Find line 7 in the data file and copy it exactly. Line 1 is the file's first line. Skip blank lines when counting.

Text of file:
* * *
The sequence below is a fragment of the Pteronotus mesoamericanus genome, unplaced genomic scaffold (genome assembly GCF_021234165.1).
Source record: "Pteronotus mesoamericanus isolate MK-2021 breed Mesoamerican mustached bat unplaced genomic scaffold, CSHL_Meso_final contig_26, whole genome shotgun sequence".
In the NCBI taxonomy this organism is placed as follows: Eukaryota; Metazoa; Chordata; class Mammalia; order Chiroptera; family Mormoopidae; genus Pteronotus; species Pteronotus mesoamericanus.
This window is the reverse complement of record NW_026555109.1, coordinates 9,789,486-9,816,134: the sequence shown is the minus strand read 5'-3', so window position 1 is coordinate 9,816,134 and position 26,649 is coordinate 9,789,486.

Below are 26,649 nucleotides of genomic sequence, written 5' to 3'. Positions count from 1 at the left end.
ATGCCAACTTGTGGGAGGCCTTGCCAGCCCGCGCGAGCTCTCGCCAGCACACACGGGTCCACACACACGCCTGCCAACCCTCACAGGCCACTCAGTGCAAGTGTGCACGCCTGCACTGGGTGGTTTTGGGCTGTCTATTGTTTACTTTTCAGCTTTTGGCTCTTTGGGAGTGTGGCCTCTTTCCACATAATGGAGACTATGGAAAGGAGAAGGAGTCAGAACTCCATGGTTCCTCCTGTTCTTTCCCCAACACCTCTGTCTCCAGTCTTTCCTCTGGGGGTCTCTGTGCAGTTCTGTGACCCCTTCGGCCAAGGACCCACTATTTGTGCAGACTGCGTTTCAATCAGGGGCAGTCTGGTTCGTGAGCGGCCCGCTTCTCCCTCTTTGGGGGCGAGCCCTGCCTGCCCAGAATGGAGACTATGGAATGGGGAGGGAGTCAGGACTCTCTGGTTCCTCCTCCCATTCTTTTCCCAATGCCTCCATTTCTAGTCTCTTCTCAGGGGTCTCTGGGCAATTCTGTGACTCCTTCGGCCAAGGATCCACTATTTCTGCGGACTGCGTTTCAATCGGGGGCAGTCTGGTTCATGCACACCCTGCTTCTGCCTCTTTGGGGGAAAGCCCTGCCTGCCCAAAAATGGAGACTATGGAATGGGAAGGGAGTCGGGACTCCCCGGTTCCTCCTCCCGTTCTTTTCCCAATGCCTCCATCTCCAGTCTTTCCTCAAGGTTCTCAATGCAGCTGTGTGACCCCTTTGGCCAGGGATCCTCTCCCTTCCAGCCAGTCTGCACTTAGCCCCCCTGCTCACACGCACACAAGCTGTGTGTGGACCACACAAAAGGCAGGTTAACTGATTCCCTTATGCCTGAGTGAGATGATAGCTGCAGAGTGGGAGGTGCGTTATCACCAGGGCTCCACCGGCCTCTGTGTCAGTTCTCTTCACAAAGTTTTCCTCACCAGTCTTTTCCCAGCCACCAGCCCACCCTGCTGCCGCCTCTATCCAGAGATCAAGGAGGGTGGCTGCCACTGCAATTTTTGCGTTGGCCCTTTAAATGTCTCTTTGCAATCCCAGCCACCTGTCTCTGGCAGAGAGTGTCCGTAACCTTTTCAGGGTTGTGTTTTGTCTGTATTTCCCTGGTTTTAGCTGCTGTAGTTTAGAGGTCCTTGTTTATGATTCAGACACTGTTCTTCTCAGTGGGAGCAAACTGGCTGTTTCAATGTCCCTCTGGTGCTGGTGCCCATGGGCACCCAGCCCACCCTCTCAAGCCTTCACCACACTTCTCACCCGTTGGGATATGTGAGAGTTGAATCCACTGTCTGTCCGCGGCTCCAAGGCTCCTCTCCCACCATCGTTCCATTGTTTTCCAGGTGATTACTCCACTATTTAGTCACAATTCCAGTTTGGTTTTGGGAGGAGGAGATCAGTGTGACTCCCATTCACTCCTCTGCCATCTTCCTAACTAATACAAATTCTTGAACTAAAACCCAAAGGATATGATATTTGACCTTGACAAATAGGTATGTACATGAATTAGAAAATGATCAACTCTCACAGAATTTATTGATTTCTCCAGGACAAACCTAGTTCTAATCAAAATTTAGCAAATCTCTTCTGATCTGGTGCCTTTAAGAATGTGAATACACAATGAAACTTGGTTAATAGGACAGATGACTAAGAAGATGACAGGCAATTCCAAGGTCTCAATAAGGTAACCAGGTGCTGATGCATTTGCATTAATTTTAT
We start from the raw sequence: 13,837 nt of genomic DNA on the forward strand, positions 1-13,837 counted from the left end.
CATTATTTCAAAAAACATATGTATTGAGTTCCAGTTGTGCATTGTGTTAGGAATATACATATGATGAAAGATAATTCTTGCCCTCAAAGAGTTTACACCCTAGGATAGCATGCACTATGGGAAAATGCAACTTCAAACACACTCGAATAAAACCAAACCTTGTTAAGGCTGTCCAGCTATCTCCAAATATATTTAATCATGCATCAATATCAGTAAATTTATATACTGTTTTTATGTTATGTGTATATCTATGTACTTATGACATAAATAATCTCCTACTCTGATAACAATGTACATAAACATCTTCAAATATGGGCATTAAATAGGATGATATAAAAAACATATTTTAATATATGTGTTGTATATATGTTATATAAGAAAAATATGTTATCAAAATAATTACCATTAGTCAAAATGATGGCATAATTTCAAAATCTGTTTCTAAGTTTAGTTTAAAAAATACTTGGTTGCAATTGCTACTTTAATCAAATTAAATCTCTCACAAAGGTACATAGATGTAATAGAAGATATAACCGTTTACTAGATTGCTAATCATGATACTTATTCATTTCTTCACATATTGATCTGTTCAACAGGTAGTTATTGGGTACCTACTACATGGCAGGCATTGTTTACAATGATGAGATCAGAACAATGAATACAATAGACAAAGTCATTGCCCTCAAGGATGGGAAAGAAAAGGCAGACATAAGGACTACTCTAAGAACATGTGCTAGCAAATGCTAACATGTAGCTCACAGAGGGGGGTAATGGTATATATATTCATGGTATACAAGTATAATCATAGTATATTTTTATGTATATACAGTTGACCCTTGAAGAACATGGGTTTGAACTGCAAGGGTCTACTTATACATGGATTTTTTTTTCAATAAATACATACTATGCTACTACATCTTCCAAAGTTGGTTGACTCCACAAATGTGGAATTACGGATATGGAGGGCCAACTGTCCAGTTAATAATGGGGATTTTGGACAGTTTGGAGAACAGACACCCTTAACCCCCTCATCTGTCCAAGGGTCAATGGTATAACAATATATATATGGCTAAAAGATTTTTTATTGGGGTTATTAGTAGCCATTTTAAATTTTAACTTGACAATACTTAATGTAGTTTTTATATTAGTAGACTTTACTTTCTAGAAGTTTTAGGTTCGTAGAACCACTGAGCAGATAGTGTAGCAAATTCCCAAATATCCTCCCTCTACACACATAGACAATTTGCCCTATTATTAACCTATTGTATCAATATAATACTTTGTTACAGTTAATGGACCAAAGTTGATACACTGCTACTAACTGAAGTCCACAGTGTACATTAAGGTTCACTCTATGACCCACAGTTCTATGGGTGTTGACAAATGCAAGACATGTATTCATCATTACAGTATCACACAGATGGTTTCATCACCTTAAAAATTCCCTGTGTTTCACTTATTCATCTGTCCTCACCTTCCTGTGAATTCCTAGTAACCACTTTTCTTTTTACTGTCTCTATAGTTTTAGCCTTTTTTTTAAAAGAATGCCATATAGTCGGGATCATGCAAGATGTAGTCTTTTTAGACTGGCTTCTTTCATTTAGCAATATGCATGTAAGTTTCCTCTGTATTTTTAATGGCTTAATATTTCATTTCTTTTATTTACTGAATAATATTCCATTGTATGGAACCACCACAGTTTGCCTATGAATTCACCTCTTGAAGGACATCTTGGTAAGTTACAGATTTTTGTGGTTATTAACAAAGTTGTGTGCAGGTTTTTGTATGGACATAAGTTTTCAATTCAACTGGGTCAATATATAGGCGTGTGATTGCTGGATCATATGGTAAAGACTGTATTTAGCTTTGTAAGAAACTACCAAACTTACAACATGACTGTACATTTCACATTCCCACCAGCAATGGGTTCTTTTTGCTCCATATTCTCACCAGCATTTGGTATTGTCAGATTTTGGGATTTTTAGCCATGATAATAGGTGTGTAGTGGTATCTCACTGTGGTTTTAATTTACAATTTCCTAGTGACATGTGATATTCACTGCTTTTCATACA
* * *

We start from the raw sequence: 13,837 nt of genomic DNA on the forward strand, positions 1-13,837 counted from the left end.